top of page




Located along the Aguarico River,  Zábalo totals over 142,000 hectares and is located within the Cuyabeno Wildlife Reserve. Zábalo was founded in the early 1980s by a group of Dureno residents who sought to escape the dramatic ecological and social changes impacting Dureno, including resource scarcity and regular contact with colonists.  Zábalo did not receive official property rights until 1992 when they signed a co-management agreement with the Ministry of Environment. Due to their experience in Dureno, Zábalo residents developed a sophisticated resource management system to manage their resources collectively. As a result, Zábalo residents steward rich biological diversity: species richness measures of several biological groups in Zábalo are among the highest on the planet. These species are dispersed across diverse forest and wetland ecosystems, including extensive blackwater rivers and lake systems, swamps, and huge expanses of intact forests where Zábalo residents prohibit hunting.  Zábalo residents continue to hunt, fish, and gather daily, and they maintain agricultural fields along the Aguarico River.

In the early 1980s, a group of residents from Dureno relocated to establish the community of Zábalo. As a process of dramatic landscape transformation isolated their territory, resources important to their subsistence livelihood became scarcer. In response, a small group of residents from Dureno relocated to Zábalo, a traditional hunting area, where they were able to secure legal property rights through a co-management agreement with the government. With this move, they utilized their biocultural heritage to develop institutions to tsampima coiraye (care for the environment) in order to avoid the fate of Dureno. Built upon rich knowledge and practices developed over millennia, this institution has dynamically structured Cofán subsistence for the past 40 years. Today, it includes is a complex set of rules and restrictions that range from prohibited areas to limited takes and seasons. It also represents a form of adaptive management: each year community members revise the rules, supporting their positions with reflections from daily subsistence. In addition to this resource use institution, the Cofán have also been successful in excluding outsiders from entering their territory, be it through acts of resistance or park guards who patrol current territorial boundaries. The Cofán of Zábalo, for example, created strategies to patrol and defend their territory. Cofán park guards regularly patrol the territory of Zábalo, maintaining boundary trails and a permanent presence in guard stations located at the boundaries of their territory. Overall, the Cofán have developed diverse intuitions in order to maintain their lands and livelihoods.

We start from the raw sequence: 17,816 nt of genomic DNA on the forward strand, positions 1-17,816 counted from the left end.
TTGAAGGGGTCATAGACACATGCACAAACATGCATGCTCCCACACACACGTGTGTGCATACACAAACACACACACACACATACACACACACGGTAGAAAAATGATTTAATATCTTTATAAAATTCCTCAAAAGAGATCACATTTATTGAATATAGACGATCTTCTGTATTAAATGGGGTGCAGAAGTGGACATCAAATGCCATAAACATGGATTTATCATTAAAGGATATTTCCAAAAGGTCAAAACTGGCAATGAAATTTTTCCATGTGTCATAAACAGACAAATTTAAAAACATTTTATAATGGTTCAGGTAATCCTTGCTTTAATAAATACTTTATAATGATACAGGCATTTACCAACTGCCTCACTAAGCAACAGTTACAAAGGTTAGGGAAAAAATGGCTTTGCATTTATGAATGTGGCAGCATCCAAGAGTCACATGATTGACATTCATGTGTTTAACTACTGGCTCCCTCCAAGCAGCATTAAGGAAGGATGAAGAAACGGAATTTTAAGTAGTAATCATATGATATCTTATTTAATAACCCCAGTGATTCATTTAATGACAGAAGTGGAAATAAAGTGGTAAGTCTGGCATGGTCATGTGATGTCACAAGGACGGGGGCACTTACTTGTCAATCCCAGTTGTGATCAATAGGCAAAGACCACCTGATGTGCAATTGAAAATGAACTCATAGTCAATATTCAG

Cofán Care

bottom of page